As many of you know, during Storm Sandy New Amsterdam Presents and New Amsterdam Records’s headquarters in Red Hook, Brooklyn was decimated by flooding. Ever since, the label’s staff, led by co-directors William Brittelle, Judd Greenstein, and Sarah Kirkland Snider, have been working on rebuilding. Not only have they been concerned with their own business, but the community minded folks at New Amsterdam have also been advocating for aid to help their neighborhood in Red Hook.

New Amsterdam’s plight hasn’t gone unnoticed by the broader new music community. And not just in New York. On December 16th, Chicago musicians are presenting (Re)New Amsterdam (ticket info here), a benefit to raise money for the organization. One of the concert’s organizers, Doyle Armbrust, violist, writer, and curator of the (Un)Familiar Music Series at Chicago’s Empty Bottle, spoke with Sequenza 21 about the show.

Christian Carey: Hi Doyle. Thanks for taking the time to tell us about the upcoming benefit for New Amsterdam Records. How did the idea emerge for musicians to give a concert in Chicago to help out a record label that’s based in Red Hook, Brooklyn?

 

Doyle Armbrust: The idea for a New Amsterdam fundraiser came from the generous brain of Marcos Balter, whose scores have been recorded on the New Am label. This year, I’ve launched a new-music series, (Un)familiar Music, with the sole purposes of artist advocacy and breaking the new-music scene out of the concert hall setting. With its policies of allowing artists to retain the rights to their music as well as 80% of an album’s proceeds, the philosophies of New Am and (Un)familiar are wonderfully congruous. It was an obvious fit as Marcos and I saw it. Much more important than all of that, though, the Chicago new-music scene is a far more collaborative than competitive one. We believe in this often quixotic and illusory career path, and specifically the music being written today, and when we hear that our colleagues in another state are suffering, our hearts break. I moved back to Chicago after living in Los Angeles and Miami in large part because I missed this compassionate spirit of my home city. I’m grateful that the passionate response by the new-music community here has proved the point for me once again.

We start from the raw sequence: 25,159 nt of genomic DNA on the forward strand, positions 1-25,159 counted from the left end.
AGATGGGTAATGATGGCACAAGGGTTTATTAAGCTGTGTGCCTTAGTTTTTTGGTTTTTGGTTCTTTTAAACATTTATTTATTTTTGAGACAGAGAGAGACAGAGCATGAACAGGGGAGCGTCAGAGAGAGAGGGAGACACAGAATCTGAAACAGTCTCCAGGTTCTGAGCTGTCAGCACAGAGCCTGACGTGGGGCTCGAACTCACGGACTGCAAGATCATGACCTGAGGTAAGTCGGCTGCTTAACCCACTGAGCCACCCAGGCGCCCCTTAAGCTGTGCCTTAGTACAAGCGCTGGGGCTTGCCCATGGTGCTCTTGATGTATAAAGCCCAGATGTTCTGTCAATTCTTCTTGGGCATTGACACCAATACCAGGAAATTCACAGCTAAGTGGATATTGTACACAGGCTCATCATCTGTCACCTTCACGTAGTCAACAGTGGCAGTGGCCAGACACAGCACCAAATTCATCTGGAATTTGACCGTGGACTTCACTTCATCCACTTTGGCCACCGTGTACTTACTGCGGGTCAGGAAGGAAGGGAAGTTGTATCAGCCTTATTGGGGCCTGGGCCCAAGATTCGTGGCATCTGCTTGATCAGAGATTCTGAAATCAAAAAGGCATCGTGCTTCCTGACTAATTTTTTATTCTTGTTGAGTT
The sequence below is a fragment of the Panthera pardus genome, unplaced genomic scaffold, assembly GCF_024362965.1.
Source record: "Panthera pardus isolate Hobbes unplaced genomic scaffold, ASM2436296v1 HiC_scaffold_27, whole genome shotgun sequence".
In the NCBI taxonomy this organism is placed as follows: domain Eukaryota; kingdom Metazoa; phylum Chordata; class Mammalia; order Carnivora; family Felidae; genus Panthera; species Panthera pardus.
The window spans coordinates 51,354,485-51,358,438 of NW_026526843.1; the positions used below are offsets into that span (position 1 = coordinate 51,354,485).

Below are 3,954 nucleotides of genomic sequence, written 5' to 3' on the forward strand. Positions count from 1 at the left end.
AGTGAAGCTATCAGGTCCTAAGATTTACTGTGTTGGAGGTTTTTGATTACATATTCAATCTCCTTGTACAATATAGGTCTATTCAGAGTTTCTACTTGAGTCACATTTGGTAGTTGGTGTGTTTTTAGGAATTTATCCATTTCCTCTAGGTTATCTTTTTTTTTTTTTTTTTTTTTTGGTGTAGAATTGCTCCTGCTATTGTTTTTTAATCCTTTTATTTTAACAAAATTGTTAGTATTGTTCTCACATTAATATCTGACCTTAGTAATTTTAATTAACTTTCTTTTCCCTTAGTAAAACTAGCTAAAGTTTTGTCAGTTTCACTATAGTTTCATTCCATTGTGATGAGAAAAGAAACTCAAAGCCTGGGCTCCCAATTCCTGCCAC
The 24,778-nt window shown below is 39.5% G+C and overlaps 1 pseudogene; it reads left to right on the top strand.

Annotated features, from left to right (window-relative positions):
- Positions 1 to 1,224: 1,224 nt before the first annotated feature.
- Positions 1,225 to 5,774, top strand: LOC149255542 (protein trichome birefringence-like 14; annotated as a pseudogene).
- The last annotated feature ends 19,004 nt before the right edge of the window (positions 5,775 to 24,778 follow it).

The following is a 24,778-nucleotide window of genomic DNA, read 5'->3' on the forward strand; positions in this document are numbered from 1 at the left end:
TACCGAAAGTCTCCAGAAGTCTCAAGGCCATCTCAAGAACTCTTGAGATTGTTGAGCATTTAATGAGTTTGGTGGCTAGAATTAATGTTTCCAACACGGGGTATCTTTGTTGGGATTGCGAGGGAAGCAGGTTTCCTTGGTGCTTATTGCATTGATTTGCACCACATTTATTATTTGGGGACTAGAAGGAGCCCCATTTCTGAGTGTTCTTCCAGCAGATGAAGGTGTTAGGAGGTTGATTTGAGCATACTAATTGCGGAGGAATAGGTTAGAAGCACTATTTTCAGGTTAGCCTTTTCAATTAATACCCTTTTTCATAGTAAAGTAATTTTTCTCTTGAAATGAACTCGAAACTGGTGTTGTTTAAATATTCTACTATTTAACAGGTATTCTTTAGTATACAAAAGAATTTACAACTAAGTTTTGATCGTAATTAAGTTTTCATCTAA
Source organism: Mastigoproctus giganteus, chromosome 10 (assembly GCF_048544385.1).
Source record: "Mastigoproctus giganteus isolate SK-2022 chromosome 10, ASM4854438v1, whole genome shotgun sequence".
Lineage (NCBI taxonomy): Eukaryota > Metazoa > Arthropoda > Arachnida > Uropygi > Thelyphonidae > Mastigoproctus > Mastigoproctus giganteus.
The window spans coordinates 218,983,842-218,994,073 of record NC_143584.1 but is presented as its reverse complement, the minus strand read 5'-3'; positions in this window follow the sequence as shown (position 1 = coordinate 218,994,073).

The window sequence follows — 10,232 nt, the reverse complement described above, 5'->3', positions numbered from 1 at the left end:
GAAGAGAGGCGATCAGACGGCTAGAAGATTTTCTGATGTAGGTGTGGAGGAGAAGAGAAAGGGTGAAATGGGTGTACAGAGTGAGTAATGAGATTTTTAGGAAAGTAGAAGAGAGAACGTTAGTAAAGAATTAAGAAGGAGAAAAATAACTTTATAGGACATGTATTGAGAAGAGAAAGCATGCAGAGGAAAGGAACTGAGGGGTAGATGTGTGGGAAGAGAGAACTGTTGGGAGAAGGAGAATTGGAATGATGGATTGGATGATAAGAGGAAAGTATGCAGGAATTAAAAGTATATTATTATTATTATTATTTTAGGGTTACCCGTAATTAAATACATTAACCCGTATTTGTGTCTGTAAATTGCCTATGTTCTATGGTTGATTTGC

CC: How did you go about assembling the artists putting on the show? Which groups are participating?